Nalanda: The ancient seat of scholars and learning


Thursday, August 30, 2018

Another tryst with Indian roots of learning and knowledge. The oldest and most prestigious centre for Buddhist learning in India, Nalanda University was founded in the 5th century A.D. on the fertile lands of Bihar, in ancient India. Mysterious, inspiring and complex, the Nalanda site encompassed an area of 14 hectares and boasted a vast library during the flourished era of Gupta Empire in India.

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Discovered during the archaeological excavations, Nalanda stood as one of the world’s finest university for arts, literature, philosophy and politics. Great learned scholars not only from the Indian soils resided in the tavern of education but learned men from far up to Tibet, China, Greece and Persia found their abode in the teachings of Nalanda. Embark on a historical journey at Letsgo through the magnificent architectures, stone-built stupas and a reverberating history of this temple of knowledge: Nalanda University.


Blessed by the holy presence of Gautam Buddha, founder of Buddhism, Nalanda traces its journey to be the first residential school in world history. ‘Insatiable in giving’ is what Nalanda’s etymology suggests. A walk down the lost ruins of Nalanda University makes one witness of the great patronage and heritage of Indian culture. Historians suggest that the university was established during the reign of Sakraditya Gupta. A masterpiece in those days, its intricate administrative structure helped the functioning of eastern India (ancient Bengal and Magadha).

The Gupta era nurtured the grandeur and splendour of Nalanda. Emperor Asoka and Harshavardhan were known to build several temples and monasteries in its campus. The famous Chinese scholar, Hieun Tsang, who travelled across the world finally coming to Nalanda, gave elaborate descriptions on the architecture, culture and ambiance of Nalanda in his travelogues. Another renowned Chinese scholar who reported his stay in Nalanda was Hsuan Chwang who studied with the abbot Shilabhadra and was mesmerized by the hospitality and knowledge offered on his platter.

Architecture to astound

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A campus as elaborate as it was, Nalanda housed around 2,000 teachers and 10,000 students. A great monastic university that later became the crowned jewel of Buddhism in India. In a detailed excavation, Nalanda was found to have elaborate structures of stupas, monasteries, hostels, stair case, meditation halls, lecture halls, chaityas, temples, exquisite gardens and parks for recreation. Nalanda University is considered among the 7 wonders of India. The golden period of Harshavardhan had 200 villages under Nalanda’s jurisdiction. A nine storied library building with intense scriptures and manuscripts found their home in Nalanda. Sariputta’s stupa was construed by King Ajatashatru to commemorate the death of Sariputta, one of the ardent followers’ of Buddha. The stupa still stands tall among the enormous ruins of Nalanda.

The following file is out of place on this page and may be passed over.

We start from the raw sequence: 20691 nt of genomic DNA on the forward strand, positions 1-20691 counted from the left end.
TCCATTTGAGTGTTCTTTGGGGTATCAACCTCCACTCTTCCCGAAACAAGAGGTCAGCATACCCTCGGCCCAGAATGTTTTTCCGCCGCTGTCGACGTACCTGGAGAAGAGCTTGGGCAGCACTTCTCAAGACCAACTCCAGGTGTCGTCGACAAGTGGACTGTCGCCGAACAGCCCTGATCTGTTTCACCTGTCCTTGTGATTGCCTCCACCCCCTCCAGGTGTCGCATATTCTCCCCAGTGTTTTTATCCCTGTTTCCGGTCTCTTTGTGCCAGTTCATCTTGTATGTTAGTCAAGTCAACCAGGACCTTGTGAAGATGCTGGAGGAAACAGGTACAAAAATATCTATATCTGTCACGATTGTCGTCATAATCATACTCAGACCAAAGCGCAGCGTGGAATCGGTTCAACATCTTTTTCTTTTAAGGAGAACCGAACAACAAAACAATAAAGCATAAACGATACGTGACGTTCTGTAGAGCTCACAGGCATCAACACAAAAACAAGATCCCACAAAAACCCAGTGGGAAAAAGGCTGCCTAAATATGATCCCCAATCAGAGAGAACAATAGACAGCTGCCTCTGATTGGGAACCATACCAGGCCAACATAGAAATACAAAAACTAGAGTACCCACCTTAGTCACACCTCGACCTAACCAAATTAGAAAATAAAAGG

The great fall

By the time of 1049-57 A.D. Nalanda’s traditions had spread their roots in the monasteries of Tibet and Middle East. Bakhtiyar Khilji, a Turkish emperor invaded Indian soils in 1193 and ransacked the university. Thus, began the downfall of this heritage institute. With a view to end Buddhism and propagate Islam, Khilji burned to ashes the library. It is believed that the grand library burned for three months, destroying the entire collection of scriptures, books and Vedas. Nalanda has lost its hold and buried under debris by the time of 1235 A.D.

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With the loss of such great patronage, the Indian Govt. in collaboration with the Japanese and Singaporean Govt. has plans to revive this university. Nalanda International University is slated to begin its coursework and impart knowledge by the end of 2013. Currently, the Nalanda Museum holds the motifs, seals, saved scriptures and relics of this ‘ancient seat of learning’. Walk down your past and relive this memorable history.

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